Stay Alert, CDC Warns Drivers

The Centers for Disease Control and Prevention is raising public awareness of Drowsy Driving Prevention Week, which happens to begin immediately after every person in America remembers to turn back his or her clocks, watches, wireless devices, computer clocks, etc. one hour Sunday evening. (That's how it is supposed to work, at least.) Nov. 5-11 is this year's week, and CDC is encouraging parents, health educators, and the public to learn more about healthy sleep practices, including those that can prevent drowsy driving.

In a 2005 Sleep in America poll (available at www.sleepfoundation.org), 37 percent of respondents reported they had fallen asleep while driving during the preceding year. That percentage represents 103 million U.S. residents. Even experienced long-distance truck drivers are vulnerable, CDC said. Forty-seven percent of those surveyed in an earlier study reported that they had fallen asleep while driving a truck at some time during their lives.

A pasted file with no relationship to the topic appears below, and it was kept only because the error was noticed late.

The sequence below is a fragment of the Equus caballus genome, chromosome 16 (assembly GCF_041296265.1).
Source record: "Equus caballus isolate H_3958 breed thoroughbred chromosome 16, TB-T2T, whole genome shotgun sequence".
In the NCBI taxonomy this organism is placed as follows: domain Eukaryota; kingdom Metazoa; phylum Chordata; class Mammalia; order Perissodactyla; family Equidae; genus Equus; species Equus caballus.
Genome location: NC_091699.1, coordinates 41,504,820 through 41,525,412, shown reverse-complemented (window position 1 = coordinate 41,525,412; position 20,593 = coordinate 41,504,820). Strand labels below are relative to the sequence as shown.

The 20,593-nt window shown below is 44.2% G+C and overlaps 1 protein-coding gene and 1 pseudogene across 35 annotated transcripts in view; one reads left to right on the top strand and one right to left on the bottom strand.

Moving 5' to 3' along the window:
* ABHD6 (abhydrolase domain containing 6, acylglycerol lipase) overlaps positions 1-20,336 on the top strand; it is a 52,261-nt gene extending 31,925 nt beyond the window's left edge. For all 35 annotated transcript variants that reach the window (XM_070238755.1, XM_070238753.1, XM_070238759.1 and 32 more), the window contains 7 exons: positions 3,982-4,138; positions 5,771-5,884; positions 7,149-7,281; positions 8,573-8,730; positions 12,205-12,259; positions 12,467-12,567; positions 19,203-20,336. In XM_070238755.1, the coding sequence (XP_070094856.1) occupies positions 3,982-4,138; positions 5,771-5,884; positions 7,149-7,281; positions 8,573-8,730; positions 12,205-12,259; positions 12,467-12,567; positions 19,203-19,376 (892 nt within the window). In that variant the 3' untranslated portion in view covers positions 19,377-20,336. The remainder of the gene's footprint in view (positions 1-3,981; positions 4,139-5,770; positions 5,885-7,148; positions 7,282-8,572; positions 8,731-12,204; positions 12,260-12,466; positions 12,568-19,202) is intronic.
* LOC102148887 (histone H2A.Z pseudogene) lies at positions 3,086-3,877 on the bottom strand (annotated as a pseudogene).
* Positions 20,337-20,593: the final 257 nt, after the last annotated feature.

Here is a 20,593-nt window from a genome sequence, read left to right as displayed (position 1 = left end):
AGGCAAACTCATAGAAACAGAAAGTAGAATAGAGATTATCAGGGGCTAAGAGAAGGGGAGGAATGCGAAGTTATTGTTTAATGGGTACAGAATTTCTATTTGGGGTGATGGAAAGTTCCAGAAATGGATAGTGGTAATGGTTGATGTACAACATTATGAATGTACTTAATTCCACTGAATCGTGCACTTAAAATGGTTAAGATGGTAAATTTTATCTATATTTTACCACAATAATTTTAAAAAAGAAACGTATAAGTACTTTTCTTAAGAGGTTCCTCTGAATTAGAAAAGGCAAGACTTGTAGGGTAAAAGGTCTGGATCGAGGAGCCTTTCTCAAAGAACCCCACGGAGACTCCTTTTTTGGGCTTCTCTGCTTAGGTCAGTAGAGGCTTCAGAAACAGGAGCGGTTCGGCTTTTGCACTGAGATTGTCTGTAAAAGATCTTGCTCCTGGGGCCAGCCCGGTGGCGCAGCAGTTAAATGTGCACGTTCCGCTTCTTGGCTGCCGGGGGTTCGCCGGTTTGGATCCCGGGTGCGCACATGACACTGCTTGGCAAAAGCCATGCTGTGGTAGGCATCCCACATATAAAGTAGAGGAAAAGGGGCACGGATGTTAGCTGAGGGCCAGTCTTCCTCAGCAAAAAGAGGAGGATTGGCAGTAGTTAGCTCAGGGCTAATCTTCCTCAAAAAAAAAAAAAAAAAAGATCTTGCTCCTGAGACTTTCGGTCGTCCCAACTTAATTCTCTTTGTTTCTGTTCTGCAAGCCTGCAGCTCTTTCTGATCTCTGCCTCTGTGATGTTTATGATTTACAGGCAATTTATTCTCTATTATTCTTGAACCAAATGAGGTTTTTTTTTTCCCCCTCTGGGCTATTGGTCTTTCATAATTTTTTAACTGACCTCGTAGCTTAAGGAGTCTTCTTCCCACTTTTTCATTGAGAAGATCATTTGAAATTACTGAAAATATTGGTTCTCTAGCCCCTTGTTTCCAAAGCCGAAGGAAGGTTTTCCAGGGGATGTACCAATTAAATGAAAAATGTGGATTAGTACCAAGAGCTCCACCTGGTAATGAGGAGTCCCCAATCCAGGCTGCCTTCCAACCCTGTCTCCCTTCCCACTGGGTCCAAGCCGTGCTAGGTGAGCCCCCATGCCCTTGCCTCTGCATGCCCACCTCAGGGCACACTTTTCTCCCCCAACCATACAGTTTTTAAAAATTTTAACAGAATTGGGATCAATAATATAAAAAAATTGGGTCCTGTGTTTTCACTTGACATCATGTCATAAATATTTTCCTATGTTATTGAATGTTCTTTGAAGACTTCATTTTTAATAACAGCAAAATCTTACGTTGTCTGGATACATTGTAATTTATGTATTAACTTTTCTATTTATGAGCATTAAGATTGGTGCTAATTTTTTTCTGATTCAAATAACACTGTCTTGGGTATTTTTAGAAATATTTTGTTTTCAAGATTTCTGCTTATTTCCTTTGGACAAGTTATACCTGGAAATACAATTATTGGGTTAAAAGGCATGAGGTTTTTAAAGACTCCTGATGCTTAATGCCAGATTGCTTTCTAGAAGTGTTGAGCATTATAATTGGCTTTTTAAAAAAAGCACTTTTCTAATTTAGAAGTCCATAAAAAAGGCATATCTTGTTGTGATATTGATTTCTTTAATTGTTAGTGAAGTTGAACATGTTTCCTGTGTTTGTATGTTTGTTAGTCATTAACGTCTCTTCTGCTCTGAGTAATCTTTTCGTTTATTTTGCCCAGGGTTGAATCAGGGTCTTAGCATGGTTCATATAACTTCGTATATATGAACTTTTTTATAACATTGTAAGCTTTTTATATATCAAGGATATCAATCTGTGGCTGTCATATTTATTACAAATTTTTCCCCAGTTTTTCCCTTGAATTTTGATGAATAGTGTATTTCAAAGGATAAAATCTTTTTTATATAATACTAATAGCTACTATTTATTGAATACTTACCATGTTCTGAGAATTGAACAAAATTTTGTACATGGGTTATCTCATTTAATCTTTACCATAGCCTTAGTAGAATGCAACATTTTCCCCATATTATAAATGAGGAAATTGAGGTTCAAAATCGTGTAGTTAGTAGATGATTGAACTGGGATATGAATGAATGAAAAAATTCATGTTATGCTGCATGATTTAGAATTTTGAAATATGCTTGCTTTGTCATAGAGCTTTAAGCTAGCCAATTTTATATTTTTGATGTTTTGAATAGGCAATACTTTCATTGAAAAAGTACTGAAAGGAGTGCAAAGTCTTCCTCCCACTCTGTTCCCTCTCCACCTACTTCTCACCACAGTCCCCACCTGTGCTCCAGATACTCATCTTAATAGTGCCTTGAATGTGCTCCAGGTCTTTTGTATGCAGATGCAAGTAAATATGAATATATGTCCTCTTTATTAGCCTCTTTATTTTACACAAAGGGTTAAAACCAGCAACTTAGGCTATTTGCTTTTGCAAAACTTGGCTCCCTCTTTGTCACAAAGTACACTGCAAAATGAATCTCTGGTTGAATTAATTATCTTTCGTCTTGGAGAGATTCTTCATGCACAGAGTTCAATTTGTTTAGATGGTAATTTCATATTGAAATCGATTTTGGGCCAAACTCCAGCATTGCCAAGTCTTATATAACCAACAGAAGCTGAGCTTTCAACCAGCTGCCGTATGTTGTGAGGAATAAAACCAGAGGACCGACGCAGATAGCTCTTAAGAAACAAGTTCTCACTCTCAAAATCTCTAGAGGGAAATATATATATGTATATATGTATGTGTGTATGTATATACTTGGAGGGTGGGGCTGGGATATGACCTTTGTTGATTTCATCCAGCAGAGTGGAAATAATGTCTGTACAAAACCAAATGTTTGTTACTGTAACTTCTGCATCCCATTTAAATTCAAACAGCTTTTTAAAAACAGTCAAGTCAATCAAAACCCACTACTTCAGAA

Information about healthy sleep practices is available from CDC at www.cdc.gov/sleep and from the National Heart, Lung, and Blood Institute at this page. In addition, information on a congressional report on collaborations between the National Highway Traffic Safety Administration and the National Center on Sleep Disorders Research is available at www.nhtsa.dot.gov/people/injury/drowsy_driving1/human/drowsy2/drws-cov.htm.

Visit this page tor a guide explaining the dangers of drowsy driving.

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OH&S Digital Edition

  • OHS Magazine Digital Edition - October 2020

    October 2020

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